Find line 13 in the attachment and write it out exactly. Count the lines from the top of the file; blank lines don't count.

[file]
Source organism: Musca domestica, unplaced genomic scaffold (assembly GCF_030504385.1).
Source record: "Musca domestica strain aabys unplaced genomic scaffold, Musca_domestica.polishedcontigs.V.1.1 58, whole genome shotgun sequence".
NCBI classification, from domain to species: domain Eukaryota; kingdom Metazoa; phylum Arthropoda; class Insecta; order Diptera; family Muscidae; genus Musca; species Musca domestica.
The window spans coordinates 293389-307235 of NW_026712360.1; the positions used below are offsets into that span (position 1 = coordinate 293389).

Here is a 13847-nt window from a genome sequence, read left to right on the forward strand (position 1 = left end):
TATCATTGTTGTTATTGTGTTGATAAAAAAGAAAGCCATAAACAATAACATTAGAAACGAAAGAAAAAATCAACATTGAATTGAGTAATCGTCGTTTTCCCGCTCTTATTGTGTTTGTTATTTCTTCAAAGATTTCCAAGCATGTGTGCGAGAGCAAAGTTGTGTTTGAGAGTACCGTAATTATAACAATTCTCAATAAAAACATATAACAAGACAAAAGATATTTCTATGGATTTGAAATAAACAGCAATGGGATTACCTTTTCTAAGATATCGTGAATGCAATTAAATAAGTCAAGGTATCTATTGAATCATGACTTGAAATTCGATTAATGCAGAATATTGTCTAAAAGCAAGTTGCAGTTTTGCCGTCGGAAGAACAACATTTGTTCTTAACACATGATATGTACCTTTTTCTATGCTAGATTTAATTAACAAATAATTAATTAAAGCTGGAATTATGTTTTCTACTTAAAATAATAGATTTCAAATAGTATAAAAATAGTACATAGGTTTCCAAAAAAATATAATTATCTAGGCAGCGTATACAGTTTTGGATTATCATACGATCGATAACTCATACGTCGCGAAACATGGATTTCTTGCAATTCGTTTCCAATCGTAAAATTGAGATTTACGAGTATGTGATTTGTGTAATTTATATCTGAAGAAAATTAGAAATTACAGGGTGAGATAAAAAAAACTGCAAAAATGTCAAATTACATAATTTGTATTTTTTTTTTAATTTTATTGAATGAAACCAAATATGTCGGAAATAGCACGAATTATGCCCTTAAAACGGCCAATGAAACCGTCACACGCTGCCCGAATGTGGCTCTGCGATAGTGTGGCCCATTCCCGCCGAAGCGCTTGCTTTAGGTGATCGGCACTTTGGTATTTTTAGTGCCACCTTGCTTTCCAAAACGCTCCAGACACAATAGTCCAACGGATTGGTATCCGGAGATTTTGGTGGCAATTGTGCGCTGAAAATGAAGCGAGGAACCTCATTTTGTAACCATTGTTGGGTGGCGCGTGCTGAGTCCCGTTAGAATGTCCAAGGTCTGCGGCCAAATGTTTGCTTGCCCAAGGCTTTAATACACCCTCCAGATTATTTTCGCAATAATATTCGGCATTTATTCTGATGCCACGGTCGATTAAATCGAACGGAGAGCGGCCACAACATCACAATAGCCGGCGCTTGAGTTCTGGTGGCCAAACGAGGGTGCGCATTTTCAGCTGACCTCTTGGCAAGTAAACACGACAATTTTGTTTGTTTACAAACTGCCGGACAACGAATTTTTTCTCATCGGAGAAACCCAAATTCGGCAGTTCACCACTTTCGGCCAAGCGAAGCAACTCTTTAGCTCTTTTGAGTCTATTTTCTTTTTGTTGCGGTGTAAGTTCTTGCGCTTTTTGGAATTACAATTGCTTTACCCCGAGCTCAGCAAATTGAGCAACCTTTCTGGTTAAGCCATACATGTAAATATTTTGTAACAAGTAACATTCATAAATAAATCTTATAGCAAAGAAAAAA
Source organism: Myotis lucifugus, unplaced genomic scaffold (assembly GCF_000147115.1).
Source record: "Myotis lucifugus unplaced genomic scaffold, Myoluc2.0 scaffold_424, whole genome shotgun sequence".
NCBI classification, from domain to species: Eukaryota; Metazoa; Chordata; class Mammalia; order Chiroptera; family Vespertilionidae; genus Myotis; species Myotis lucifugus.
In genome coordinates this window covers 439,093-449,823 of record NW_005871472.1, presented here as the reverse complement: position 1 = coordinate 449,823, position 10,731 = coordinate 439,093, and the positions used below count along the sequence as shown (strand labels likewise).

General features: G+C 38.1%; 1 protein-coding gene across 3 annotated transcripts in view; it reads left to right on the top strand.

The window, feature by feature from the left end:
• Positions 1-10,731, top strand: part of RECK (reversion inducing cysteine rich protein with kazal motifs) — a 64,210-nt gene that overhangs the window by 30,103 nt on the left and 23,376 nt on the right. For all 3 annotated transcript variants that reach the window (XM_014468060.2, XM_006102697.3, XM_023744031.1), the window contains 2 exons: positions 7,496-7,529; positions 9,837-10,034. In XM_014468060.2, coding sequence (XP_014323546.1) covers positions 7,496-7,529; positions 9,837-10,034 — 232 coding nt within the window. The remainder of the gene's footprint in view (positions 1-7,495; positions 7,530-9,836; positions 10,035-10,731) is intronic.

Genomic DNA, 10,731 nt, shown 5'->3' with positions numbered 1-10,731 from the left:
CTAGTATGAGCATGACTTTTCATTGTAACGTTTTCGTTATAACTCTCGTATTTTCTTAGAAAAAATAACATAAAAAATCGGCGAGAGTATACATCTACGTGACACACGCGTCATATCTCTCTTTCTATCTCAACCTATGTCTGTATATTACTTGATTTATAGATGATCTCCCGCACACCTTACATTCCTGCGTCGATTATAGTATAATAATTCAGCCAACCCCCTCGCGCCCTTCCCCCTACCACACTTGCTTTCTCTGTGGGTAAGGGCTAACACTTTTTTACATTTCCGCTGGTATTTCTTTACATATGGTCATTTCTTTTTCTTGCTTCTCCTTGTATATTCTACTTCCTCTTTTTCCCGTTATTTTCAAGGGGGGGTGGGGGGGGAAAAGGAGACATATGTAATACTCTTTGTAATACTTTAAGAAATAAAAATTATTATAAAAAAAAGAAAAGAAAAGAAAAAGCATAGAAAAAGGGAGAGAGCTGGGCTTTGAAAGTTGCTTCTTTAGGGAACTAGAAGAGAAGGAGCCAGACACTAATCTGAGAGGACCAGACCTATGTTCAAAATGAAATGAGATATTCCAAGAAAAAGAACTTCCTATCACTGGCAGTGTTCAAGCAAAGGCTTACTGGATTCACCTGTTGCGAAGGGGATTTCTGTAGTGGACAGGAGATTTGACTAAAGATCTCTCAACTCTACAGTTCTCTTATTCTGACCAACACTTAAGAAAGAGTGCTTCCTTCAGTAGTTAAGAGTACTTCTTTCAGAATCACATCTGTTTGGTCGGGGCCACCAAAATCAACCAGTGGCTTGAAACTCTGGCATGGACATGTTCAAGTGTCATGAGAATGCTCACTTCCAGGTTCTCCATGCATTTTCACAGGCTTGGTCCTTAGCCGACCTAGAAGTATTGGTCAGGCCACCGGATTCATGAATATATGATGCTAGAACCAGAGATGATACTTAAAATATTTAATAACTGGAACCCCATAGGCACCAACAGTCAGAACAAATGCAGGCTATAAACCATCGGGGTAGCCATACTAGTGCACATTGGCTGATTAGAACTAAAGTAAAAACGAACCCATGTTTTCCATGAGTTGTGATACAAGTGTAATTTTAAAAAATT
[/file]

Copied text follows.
• Positions 1-10,731, top strand: part of RECK (reversion inducing cysteine rich protein with kazal motifs) — a 64,210-nt gene that overhangs the window by 30,103 nt on the left and 23,376 nt on the right. For all 3 annotated transcript variants that reach the window (XM_014468060.2, XM_006102697.3, XM_023744031.1), the window contains 2 exons: positions 7,496-7,529; positions 9,837-10,034. In XM_014468060.2, coding sequence (XP_014323546.1) covers positions 7,496-7,529; positions 9,837-10,034 — 232 coding nt within the window. The remainder of the gene's footprint in view (positions 1-7,495; positions 7,530-9,836; positions 10,035-10,731) is intronic.